Buy it on Amazon.ca: It Can’t Last Forever: The 19th Battalion and the Canadian Corps in the First World War

 

October 15

Caitlin Gordon-Walker, Exhibiting Nation: Multicultural Nationalism (and Its Limits) in Canada’s Museums (Vancouver: UBC, 2016)

[Cover image not available]

 

Canada’s brand of nationalism celebrates diversity – so long as it doesn’t challenge the unity, authority, or legitimacy of the state. Caitlin Gordon-Walker explores this tension between unity and diversity in three nationally recognized museums, institutions that must make judgments about what counts as “too different” in order to celebrate who we are as a people and nation through exhibits, programs, and design. Although the contradictions that lie at the heart of multicultural nationalism have the potential to constrain political engagement and dialogue, the sensory feasts on display in Canada’s museums provide a space for citizens to both question and renegotiate the limits of their national vision.

Formats available: Hardcover

Publisher’s link: http://www.ubcpress.ca/search/title_book.asp?BookID=299175184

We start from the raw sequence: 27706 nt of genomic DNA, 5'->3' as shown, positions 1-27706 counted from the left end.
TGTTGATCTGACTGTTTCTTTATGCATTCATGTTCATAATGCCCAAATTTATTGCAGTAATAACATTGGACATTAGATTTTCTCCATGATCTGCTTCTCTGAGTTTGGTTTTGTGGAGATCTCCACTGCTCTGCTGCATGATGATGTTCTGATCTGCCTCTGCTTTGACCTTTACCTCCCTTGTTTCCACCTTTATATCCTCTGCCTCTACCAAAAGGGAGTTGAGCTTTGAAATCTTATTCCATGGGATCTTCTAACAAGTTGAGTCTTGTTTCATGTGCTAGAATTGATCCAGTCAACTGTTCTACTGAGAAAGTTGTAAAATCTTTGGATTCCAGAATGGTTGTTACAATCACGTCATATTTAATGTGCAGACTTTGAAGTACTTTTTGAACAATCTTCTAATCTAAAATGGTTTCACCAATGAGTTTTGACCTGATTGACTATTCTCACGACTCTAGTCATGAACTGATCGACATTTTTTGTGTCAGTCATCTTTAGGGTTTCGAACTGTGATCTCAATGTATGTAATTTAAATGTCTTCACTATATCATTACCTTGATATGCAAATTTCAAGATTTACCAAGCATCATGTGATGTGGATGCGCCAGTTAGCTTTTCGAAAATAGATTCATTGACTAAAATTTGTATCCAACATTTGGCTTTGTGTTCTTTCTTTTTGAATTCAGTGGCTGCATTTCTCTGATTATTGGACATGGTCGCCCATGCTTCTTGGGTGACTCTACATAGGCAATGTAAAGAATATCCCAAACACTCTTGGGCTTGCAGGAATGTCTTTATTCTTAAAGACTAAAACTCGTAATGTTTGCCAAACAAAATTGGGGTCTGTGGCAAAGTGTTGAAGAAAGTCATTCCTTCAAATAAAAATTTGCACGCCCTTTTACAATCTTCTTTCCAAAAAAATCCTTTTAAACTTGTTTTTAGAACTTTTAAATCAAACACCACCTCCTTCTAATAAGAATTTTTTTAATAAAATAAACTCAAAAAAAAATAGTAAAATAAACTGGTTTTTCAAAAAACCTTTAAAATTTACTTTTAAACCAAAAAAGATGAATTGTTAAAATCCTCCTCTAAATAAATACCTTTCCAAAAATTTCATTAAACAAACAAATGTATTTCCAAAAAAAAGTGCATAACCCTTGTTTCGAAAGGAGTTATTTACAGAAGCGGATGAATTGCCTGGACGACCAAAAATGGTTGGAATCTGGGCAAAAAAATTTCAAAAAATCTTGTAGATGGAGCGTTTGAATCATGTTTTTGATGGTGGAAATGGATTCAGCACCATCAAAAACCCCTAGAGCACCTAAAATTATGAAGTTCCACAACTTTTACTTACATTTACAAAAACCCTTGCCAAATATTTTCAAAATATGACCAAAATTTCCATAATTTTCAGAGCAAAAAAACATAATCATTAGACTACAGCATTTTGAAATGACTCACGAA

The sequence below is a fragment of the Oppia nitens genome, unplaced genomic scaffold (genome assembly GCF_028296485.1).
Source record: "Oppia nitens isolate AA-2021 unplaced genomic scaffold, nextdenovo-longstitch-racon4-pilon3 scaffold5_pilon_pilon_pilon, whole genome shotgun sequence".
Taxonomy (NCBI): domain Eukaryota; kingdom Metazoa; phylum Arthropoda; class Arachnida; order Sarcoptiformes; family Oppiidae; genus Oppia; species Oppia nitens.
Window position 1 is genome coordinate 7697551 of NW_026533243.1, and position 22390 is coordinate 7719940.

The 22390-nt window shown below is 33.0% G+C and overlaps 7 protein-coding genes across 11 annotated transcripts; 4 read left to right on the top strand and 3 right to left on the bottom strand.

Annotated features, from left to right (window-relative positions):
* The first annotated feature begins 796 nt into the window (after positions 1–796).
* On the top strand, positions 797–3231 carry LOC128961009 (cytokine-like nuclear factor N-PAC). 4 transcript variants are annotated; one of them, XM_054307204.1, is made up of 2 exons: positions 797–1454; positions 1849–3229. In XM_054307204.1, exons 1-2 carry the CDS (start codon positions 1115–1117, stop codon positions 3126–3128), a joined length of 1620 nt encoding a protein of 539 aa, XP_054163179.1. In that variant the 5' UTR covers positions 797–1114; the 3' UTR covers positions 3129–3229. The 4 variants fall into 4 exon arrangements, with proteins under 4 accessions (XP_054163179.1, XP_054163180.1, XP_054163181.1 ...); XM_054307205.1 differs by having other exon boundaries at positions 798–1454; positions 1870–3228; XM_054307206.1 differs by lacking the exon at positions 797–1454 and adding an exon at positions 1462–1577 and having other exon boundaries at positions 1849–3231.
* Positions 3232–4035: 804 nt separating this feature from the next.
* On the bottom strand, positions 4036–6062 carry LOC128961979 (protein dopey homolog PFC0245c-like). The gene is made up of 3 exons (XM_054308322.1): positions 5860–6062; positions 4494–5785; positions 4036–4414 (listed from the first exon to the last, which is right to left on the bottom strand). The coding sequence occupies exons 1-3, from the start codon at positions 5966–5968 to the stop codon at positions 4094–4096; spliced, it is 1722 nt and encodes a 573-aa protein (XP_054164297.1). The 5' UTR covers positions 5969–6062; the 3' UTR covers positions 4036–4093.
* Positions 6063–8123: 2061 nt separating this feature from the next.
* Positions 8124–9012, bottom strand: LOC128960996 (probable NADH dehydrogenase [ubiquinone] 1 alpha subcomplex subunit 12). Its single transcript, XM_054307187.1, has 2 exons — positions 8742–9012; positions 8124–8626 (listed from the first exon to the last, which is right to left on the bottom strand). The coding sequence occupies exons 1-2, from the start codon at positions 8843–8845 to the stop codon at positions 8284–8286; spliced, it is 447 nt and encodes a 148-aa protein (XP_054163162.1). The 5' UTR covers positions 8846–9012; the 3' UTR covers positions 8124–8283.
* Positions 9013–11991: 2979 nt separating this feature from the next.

Buy it on Amazon.ca: Exhibiting Nation: Multicultural Nationalism (and Its Limits) in Canada’s Museums

 

Paul Litt, Trudeaumania (Vancouver: UBC, 2016)

Trudeaumania

In 1968, Canadians dared to take a chance on a new kind of politician. Pierre Trudeau, a relative newcomer to federal politics, became the leader of the Liberal Party in April. Within two months he was prime minister of Canada. His meteoric rise to power was driven by Trudeaumania, a phenomenon that generated the same media hype, sexual sizzle, and adoring crowds as its rock star equivalent Beatlemania. What did it all mean?

This book examines the origins, dynamics, and enduring significance of Trudeaumania. Combining an engaging narrative with well-informed analysis, Paul Litt shows that Trudeaumania was the product of a conjunction of circumstances — most notably the rise of 1960s radicalism, modern mass media, and nationalist aspirations. Within this politically charged setting, Trudeau was seen as a transformative figure who would rejuvenate the nation in keeping with the idealistic hopes of the times.